Thunderhank, “Jenni”

Sjimon Gompers

Thunderhank

Delaware x LA's Thunderhank. (press photo courtesy of the artists)

The world's introduction to the Henry and Samuel Bellingham brothers' electro-acoustics known as Thunderhank was the tracer-beam-bedroom buzz of the “Tracker” single. The Delaware-by-LA duo included the song on their self-titled EP that also features our premiere of “Jenni”. Born from the starts and stops of bands from their music studies days, the Thunderhank EP highlights Henry and Sam's hand at carving out crystalline pop with Cal Campbell co-piloting the production wheels.

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On “Jenni”, the beaches of bottled Balearic waters are enjoyed on Los Angeles lawn chairs unfolded on the sandy shores of Venice Beach. The soft croon and synth sentiment rumbles with the aerobic bike pedal spin of percussive samples on a Euro-by-West Coast vacation of sun. The rays of Wilmington sun shine into the many sides and prismatic faces of indie California's diamond-like digi-pop. Thunderhank whispers simulations and synthesized sensations in an exotic display of affectionate gestures that evoke the feel of a beach-side party ported for home or hotel. The fine-tuned mixing and recording from Henry, Sam, and Cal turns “Jenni” into a time-jetting stunner, sharing love-letter lyrics on a backdrop of sophisticated pop guitars encrusted with the high end keyboard gemstones.

Thunderhank's Bellingham brothers talked to us about how they became a duo, and everything in between the roads that stretch from LA to Wilmington, Delaware.

Electronic-affected approaches to music have become one of the central corridors where many artists convey a host of expressions, and was wondering what brought the two of you to work in this medium?

To put it simply, it began out of necessity. We both have always loved and admired electronic music, but really spent the majority of our early music careers studying and performing on acoustic instruments. After struggling to find musicians we gelled with, especially a drummer, we began to focus on using electronic sounds to flesh out our songs. It’s been a relatively short period of time, but we have really fallen in love with crafting music electronically and are excited to get better at it.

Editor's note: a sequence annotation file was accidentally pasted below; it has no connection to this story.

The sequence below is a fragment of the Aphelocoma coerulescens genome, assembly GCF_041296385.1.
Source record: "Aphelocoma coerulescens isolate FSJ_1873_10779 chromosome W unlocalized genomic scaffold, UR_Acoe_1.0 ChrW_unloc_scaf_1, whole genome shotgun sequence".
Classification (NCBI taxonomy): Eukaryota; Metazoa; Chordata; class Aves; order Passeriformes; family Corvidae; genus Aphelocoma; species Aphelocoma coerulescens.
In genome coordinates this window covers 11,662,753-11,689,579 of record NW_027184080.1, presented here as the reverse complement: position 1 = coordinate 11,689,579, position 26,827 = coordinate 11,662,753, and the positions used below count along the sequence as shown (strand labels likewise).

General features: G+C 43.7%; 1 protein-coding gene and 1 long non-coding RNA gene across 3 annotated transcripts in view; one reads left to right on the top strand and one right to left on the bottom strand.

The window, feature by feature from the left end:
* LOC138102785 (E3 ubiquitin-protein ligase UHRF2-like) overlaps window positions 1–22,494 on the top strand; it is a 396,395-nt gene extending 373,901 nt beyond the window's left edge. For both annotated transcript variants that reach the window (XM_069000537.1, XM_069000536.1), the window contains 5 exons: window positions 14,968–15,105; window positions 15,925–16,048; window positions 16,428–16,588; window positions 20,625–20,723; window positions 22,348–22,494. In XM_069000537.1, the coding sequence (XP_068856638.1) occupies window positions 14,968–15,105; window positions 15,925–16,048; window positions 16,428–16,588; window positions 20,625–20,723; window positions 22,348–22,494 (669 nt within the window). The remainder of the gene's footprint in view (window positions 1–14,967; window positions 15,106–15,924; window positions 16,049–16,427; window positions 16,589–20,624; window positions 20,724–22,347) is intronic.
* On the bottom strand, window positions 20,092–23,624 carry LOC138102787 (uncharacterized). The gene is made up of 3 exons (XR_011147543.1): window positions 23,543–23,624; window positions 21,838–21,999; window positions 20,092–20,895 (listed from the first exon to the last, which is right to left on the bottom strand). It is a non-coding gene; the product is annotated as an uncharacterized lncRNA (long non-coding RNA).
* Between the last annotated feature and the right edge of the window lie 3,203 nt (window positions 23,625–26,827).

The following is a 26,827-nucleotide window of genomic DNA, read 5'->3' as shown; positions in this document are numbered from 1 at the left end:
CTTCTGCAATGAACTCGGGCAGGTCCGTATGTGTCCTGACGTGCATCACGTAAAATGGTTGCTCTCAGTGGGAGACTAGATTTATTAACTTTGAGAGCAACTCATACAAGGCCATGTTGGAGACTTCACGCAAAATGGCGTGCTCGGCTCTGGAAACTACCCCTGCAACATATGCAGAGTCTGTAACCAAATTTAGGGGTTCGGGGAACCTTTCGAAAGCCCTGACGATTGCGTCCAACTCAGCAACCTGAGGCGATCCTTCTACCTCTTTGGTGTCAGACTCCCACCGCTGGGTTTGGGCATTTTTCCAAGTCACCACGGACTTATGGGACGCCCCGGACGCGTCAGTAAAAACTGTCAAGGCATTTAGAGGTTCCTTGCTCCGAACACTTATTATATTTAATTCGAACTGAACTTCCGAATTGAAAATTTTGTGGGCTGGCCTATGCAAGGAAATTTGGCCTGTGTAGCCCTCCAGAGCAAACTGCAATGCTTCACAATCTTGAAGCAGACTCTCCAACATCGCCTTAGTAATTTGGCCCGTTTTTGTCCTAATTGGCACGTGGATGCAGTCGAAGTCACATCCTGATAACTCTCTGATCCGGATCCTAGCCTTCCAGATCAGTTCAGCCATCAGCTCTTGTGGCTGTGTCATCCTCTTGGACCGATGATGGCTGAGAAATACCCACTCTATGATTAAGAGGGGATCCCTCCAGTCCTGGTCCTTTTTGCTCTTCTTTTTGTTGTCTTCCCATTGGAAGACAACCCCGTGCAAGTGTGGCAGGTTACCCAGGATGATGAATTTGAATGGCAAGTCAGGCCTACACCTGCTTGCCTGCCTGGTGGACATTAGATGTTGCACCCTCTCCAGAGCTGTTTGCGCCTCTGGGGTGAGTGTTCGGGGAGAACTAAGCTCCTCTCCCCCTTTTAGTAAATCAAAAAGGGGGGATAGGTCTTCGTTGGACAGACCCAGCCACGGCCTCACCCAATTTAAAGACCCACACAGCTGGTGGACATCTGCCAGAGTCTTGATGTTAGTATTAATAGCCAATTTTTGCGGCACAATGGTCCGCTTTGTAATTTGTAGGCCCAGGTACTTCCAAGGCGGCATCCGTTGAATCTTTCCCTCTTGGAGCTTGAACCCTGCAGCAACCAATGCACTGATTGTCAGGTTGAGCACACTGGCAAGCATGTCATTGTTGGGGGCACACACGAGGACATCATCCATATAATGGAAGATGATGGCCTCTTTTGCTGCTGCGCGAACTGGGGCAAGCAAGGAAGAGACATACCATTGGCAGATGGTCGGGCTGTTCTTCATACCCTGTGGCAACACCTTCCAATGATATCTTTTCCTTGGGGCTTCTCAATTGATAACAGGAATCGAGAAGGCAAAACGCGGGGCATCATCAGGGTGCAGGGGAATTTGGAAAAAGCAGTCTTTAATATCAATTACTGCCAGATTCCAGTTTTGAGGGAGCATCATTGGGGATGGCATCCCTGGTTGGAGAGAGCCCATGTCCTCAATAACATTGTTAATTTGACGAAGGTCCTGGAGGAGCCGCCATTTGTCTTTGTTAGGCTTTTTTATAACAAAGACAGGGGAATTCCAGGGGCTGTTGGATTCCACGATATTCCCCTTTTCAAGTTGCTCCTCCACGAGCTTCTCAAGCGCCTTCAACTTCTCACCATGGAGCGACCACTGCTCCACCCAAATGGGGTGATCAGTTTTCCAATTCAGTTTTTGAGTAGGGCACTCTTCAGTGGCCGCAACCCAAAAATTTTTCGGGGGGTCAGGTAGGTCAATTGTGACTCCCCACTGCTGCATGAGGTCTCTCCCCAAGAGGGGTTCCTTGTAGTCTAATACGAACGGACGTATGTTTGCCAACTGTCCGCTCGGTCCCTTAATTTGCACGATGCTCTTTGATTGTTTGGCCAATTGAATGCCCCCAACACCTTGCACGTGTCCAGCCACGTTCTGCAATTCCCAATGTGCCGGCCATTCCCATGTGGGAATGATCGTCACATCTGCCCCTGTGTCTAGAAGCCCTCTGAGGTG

When did you bros begin first working on the project Thunderhank?

We first started Thunderhank around April, 2013. We were living in Los Angeles at the time and had developed a reputation for starting these self-imploding bands that never managed to release anything. After something like our fourth project had fallen apart, we decided that maybe we would have better luck as a duo.

Favorite albums that you both are down with?

We really enjoy much of the same music, so this list could be a really long one. I guess for the sake of space, I’ll just keep it to the music that influenced this first EP. The songs “Your Life” by Konk and “I’m Corrupt” by Kid Creole and The Cocoanuts are two big ones for us. As far as albums go, we were really feeling the Alexander O’Neil album “Hearsay” and Melba Moore’s “Other Side of the Rainbow” at the time.

“Jenni” is super slick, give us the gear breakdown behind this electric number.

There have been so many different variations of “Jenni” that it’s hard to remember what was actually used on this final recording. Like the rest of the EP, we tired to combine elements of both electronic and organic sounds. We used an organic drum set and created rhythmic variations with electronic percussion sounds. I can’t remember what we used to record the guitar, but I’m pretty sure we used a Prophet V and a Nord Electro for all the synth sounds. We love to experiment in the studio and sometimes you get so deep into crafting a sound that you forget what you started with.

What fellow peers can you both report from the Wilmington, Delaware scenes?

There are a few bands in Wilmington, DE who are doing pretty well for themselves. FIANCE is a dreamy pop band that has been getting some great press recently and they are all set to release their debut EP. Our buddy Sam Nobles has a group called Tip Toes, which deserves recognition. Also, our friend (and live drummer for Thunderhank), Dave McGrory has a project called DYEV that we really like.

What is Wilmington like, and in what ways do you find it lending influence to the music of Thunderhank?

To be honest, we have lived in Los Angeles for the past seven years and only just moved back to Wilmington, DE in late December. The Thunderhank EP wasn’t really influenced by Delaware at all, except for “Tracker,” which was written while we were on a 2-week trip visiting our parents. What I can say is that when we left, Wilmington DE’s music scene was dominated by a combination of underwhelming riff-rock and psychedelic folk bands, all consisting of the same 6-7 guys. Now, it seems like a younger wave of wide-ranging musicians has injected new life into the scene, broadening the scope of what you might see when you walk into a venue. The emphasis is being brought back to the music itself, and as a result we are getting better quality acts.

Can you tell us the upcoming Thunderhank release schedule?

We are excited to have released or first EP, but are very eager to get back into the studio to record this new batch of songs we’ve been working on. Over the past couple months we feel we’ve begun to craft a more cohesive sound, which we are eager to share with our listeners. We begin recording the last week of May and hope to have something released by early/mid July.

The Thunderhank EP is available now from Bandcamp.

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